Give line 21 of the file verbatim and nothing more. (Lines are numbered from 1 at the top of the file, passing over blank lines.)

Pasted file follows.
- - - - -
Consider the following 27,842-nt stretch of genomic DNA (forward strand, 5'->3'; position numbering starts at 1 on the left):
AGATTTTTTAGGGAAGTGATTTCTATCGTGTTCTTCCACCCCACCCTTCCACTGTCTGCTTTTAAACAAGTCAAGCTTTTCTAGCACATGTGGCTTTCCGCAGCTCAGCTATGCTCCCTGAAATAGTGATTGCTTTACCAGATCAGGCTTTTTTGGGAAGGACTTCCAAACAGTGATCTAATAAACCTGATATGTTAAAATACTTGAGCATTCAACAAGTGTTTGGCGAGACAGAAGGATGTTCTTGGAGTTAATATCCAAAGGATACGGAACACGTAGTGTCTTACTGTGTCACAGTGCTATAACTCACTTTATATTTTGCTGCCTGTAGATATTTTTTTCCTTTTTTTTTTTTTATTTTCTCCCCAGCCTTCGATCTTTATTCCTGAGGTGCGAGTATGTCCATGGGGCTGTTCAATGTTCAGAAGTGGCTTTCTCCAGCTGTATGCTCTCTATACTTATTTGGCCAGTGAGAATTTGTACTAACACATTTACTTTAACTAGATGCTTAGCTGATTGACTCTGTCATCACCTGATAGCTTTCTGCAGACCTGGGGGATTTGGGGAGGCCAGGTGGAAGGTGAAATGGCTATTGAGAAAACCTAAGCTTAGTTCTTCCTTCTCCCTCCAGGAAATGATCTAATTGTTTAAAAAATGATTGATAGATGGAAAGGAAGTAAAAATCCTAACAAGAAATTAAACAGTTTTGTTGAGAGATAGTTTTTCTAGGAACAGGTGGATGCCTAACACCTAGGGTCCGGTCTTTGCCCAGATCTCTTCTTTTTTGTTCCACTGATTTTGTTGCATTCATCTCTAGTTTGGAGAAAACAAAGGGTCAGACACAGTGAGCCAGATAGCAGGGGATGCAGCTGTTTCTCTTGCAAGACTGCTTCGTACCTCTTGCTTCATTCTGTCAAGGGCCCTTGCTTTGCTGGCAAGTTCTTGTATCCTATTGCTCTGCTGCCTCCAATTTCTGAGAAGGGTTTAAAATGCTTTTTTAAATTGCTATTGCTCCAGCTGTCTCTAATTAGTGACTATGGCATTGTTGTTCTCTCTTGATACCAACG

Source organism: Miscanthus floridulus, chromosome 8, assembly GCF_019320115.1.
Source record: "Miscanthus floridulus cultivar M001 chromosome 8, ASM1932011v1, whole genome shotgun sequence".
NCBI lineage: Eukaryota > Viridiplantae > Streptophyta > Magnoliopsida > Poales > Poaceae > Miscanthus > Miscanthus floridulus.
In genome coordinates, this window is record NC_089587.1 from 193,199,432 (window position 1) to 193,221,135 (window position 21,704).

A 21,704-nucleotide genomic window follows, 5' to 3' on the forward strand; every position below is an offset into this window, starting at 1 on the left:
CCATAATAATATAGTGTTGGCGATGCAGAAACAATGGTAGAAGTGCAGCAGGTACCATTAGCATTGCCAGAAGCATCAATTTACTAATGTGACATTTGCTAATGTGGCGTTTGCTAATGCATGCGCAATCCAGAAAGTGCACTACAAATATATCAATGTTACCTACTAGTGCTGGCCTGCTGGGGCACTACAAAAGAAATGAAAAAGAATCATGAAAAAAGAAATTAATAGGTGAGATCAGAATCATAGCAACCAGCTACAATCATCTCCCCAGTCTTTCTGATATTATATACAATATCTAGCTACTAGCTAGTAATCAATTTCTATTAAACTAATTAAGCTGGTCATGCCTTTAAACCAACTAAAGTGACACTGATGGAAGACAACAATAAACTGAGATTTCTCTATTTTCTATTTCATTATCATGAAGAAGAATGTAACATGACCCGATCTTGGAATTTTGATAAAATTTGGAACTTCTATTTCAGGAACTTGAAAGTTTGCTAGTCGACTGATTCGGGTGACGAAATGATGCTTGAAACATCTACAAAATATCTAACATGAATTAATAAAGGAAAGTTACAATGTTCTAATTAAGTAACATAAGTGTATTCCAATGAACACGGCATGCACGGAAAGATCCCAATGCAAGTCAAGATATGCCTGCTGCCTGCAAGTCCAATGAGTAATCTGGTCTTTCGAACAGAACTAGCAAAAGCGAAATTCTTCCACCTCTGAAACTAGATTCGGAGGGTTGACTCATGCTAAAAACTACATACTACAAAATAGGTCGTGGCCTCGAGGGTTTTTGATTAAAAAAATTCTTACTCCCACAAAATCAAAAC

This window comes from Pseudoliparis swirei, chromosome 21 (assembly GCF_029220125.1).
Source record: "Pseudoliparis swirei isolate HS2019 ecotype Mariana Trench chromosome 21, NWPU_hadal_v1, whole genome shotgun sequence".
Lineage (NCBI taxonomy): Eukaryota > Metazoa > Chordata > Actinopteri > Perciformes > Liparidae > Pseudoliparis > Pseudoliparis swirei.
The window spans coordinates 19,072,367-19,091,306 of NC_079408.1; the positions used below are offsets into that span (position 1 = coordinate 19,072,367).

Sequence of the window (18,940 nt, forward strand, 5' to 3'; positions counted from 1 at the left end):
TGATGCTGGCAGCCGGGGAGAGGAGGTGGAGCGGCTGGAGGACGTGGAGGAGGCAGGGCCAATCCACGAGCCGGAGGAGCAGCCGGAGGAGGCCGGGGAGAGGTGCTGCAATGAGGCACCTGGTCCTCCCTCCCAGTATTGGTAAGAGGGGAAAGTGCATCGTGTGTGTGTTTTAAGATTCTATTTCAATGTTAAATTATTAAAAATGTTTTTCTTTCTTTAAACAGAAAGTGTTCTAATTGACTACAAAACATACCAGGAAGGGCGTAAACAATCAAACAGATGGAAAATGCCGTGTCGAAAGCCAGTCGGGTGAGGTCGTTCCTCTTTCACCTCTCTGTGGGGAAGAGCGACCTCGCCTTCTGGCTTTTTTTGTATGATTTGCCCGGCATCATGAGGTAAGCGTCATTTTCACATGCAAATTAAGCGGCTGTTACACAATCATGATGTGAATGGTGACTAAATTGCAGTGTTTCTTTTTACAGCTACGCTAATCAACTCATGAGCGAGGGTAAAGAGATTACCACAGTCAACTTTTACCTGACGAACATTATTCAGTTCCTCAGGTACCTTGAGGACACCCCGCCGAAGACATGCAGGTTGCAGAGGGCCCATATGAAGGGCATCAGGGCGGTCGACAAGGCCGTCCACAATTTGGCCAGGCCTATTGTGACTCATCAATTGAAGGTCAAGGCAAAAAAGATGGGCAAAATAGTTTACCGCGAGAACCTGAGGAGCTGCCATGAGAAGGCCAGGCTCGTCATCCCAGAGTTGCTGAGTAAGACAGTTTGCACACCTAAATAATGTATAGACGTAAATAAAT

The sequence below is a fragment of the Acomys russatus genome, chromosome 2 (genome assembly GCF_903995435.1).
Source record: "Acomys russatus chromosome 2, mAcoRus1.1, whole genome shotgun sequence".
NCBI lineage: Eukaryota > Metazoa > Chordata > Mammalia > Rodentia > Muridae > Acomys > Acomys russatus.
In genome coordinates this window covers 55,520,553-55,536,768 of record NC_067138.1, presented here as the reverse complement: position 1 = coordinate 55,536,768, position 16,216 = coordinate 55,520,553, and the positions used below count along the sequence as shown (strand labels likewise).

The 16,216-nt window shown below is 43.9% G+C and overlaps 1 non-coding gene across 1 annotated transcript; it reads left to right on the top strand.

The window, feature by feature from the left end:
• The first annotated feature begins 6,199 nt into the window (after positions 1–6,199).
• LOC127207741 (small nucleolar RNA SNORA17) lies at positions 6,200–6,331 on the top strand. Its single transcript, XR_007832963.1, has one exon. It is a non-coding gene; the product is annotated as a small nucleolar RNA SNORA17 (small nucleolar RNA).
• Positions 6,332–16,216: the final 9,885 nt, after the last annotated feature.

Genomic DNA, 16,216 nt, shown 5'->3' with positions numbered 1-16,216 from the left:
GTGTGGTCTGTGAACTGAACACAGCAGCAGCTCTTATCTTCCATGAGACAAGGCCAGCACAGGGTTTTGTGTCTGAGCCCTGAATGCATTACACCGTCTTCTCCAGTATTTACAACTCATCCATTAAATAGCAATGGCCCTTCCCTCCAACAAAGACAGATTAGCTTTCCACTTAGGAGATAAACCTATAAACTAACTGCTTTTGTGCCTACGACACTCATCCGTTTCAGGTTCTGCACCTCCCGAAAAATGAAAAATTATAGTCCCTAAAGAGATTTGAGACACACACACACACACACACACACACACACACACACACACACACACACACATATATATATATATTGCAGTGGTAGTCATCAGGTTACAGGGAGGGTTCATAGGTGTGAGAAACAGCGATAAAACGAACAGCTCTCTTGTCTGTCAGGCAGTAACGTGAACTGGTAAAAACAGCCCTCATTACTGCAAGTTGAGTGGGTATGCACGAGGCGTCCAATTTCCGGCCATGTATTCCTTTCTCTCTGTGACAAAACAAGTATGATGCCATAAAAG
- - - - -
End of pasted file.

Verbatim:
• The first annotated feature begins 6,199 nt into the window (after positions 1–6,199).